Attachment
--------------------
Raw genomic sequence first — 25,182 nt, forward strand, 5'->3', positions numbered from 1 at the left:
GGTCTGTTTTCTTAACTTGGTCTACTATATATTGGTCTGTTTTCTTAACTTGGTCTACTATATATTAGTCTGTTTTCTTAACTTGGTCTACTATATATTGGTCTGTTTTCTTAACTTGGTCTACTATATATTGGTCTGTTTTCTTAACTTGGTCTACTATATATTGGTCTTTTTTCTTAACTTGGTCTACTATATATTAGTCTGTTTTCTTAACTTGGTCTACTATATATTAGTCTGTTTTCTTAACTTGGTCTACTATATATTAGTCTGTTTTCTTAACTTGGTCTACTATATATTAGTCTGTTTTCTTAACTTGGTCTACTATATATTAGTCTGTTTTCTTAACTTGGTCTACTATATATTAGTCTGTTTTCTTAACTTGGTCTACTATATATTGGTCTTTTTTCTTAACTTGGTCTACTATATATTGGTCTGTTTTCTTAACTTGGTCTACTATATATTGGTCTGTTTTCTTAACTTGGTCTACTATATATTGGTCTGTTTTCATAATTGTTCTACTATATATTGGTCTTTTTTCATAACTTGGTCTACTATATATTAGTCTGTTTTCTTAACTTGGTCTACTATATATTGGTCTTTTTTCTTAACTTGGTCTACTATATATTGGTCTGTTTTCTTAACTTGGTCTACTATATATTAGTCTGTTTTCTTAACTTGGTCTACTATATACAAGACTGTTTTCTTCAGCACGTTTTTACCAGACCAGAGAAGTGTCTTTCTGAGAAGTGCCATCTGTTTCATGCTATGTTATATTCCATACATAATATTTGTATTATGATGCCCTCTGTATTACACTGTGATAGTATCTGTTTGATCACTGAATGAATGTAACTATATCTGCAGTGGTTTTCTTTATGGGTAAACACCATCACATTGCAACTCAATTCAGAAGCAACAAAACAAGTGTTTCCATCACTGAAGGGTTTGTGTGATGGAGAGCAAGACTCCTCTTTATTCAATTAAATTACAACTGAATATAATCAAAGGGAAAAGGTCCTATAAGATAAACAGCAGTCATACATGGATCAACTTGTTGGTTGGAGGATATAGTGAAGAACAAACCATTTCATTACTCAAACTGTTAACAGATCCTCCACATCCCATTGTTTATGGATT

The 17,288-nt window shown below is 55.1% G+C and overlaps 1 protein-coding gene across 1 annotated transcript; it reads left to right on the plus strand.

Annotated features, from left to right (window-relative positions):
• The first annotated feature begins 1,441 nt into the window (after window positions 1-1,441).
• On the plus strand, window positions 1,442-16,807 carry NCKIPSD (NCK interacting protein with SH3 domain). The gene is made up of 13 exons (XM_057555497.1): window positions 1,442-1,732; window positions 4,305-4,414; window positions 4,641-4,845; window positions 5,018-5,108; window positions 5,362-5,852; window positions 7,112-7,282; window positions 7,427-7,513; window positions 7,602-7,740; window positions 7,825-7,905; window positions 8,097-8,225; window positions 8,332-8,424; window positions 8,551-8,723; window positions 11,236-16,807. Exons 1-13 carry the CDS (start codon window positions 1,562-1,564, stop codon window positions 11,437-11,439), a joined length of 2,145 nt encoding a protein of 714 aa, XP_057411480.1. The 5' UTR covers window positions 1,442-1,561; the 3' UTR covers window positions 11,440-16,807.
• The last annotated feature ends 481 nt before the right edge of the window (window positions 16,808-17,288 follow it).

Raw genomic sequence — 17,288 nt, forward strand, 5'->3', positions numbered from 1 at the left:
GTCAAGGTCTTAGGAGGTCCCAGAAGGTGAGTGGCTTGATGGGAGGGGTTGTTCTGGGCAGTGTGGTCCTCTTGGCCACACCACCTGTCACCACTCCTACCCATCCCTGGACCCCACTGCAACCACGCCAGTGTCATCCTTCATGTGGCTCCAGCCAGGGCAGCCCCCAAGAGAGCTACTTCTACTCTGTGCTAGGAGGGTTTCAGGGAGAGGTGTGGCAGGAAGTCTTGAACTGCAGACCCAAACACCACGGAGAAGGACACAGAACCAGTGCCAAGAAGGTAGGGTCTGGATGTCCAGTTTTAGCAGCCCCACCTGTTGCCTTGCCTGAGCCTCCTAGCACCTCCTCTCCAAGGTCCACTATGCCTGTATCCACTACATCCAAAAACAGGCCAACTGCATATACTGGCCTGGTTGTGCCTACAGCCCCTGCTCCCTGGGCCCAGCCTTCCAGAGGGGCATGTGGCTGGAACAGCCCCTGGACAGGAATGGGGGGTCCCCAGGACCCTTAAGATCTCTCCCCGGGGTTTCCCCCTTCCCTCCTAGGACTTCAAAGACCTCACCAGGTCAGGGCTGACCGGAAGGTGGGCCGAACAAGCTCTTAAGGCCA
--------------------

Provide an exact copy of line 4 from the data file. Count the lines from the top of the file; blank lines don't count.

Annotated features, from left to right (window-relative positions):